The Centers for Medicare and Medicaid Services (CMS) today announced a new, more streamlined way for consumers to claim a hardship exemption from the tax penalty imposed for not maintaining health coverage for 2018 on their federal income tax returns, making it easier for taxpayers across the nation to claim their exemption.

cms-issues-guidance-on-avoiding-obamacare-penaltyOf the $3 billion the Internal Revenue Service (IRS) collected from taxpayers in individual mandate penalties in 2015, over 5 million households, or nearly 80 percent, earned $50,000 a year or less. “The individual mandate penalty is yet another example of how the Affordable Care Act (ACA, or Obamacare) hurts low and middle income Americans the most, and today’s action reflects our commitment to minimize the impact of Obamacare’s failures,” according to the CMS announcement.

The ACA requires that all Americans get health coverage that qualifies as minimum essential coverage (MEC) or pay a penalty, commonly known as the individual mandate. Individuals who do not maintain enrollment in MEC or qualify for an exemption must pay a penalty. Individuals may be eligible for a hardship exemption if they experience certain circumstances that prevent them from obtaining coverage, such as homelessness or a fire, flood, or other natural disaster.

Specifically through today’s guidance, CMS is announcing additional details on how the agency is making it easier for taxpayers to claim a hardship exemption on a federal income tax return without presenting the documentary evidence or written explanation generally required for hardship exemptions.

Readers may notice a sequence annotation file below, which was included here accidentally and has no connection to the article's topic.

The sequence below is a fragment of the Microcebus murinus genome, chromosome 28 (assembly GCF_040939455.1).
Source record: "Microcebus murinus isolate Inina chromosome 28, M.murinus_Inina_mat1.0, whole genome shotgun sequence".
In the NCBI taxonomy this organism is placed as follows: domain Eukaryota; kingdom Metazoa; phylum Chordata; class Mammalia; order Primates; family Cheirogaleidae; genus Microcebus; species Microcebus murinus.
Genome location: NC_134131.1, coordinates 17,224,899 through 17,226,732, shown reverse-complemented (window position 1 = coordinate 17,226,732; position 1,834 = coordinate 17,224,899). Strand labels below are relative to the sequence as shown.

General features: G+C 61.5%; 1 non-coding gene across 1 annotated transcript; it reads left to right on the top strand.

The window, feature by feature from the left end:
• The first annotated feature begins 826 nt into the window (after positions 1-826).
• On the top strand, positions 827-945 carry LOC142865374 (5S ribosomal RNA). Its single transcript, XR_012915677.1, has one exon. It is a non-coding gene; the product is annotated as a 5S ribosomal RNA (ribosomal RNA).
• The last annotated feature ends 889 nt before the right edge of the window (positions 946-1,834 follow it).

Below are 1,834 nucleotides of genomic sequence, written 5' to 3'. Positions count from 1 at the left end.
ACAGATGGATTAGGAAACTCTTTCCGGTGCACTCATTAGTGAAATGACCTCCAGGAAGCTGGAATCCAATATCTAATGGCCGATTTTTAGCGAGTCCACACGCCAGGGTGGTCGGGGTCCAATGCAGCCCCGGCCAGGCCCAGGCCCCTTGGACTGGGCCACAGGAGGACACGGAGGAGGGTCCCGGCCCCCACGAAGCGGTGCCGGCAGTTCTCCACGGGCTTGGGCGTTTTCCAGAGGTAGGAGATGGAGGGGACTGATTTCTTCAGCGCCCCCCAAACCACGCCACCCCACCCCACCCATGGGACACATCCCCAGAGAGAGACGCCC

Today’s announcement also follows the 2017 Tax Cuts and Jobs Act (TCJA), which reduced the individual mandate penalty to $0 for months beginning on or after Jan. 1, 2019.

“Today’s announcement shows how President Trump’s Administration is working to ease the burden of Obamacare.” said CMS Administrator Seema Verma. “Although the tax cuts signed by the President earlier this year eliminate the mandate penalty starting in 2019, Americans are still under threat of the penalty for this tax year of 2018. This guidance will simplify how consumers claim the hardship exemption from the individual mandate directly on their tax return.”